Discussion in 'The Projects Forum' started by Russell_AH, Apr 6, 2015.

1. ### Russell_AH Thread Starter New Member

Mar 29, 2013
9
0
Hi all,

I'm building an ATX based power supply (a box with an ATX socket on the back with terminal posts on the front with breadboards on the top). Rather than reconnecting wires from each of the posts to the the four breadboard power rails to change the voltage, I was thinking of using a rotary switch (break before make) to change the voltage as shown in the left side of the attached image. If I use a 2-pole 5 position switch then I could have an LED indicate which voltage is selected.

My main question is what would be a reasonable current rating to supply a breadboard rail? I was thinking somewhere in the 0.5A - 1A range should be plenty. For 0.5A is was thinking of a switch like this: http://www.rapidonline.com/electronic-components/miniature-wafer-switch-2-x-5-50-1101. There seems to be quite a price increase for a 1A rating (although if anyone knows of any for a couple £ each then please let me know).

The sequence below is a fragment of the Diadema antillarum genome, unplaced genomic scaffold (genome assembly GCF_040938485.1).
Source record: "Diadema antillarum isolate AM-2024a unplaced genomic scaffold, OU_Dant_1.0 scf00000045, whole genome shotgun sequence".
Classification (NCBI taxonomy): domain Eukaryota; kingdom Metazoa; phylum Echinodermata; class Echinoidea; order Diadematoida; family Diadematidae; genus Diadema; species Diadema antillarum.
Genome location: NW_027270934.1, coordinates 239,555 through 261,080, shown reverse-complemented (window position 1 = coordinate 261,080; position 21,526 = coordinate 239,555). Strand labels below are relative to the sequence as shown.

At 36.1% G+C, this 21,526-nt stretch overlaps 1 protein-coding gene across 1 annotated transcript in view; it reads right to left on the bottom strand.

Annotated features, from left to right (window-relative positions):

If I were to be doing something with motors, then I could power them from the posts rather than the rails. Can anyone think of a situation where I'd be likely to draw more than 0.5A from a single rail? There will be four rails for two 830 point boards and a 400 point board.

An alternative would be to use relays as shown in the right side of the image, but this was only if I needed currents higher than 1A, which I am starting to think is a little excessive.

Any thoughts?

File size:
19 KB
Views:
28

Jan 18, 2008
5,699
912
3. ### ScottWang Moderator

Aug 23, 2012
5,481
864
If you want then you just need a relay to using 12V and 5V to drive it, but the 12V needs to in series with a resistor to limiting the current, let's say that the current of relay is 70 mA, then you need a 100Ω resistor, you can calculate the resistor as following:
R = (12V - V_relay ) / I_relay
R = (12V - 5V)/70mA
R = 7V/70mA
R = 100Ω.

How to calculate the current of relay:
Assume that the resistance of relay = 76Ω

I_relay = 5V/R_relay
I_relay = 5V/76Ω
I_relay = 65.8 mA
So count the current as 70 mA.

4. ### Russell_AH Thread Starter New Member

Mar 29, 2013
9
0
Cheers, I think I've found the switch I'll use, it's capable of carrying an amp so should be fine, no need to worry about relays. I want a break-before-make switch (not a make-before-break) to avoid shorting the voltage rails together when I change the voltage.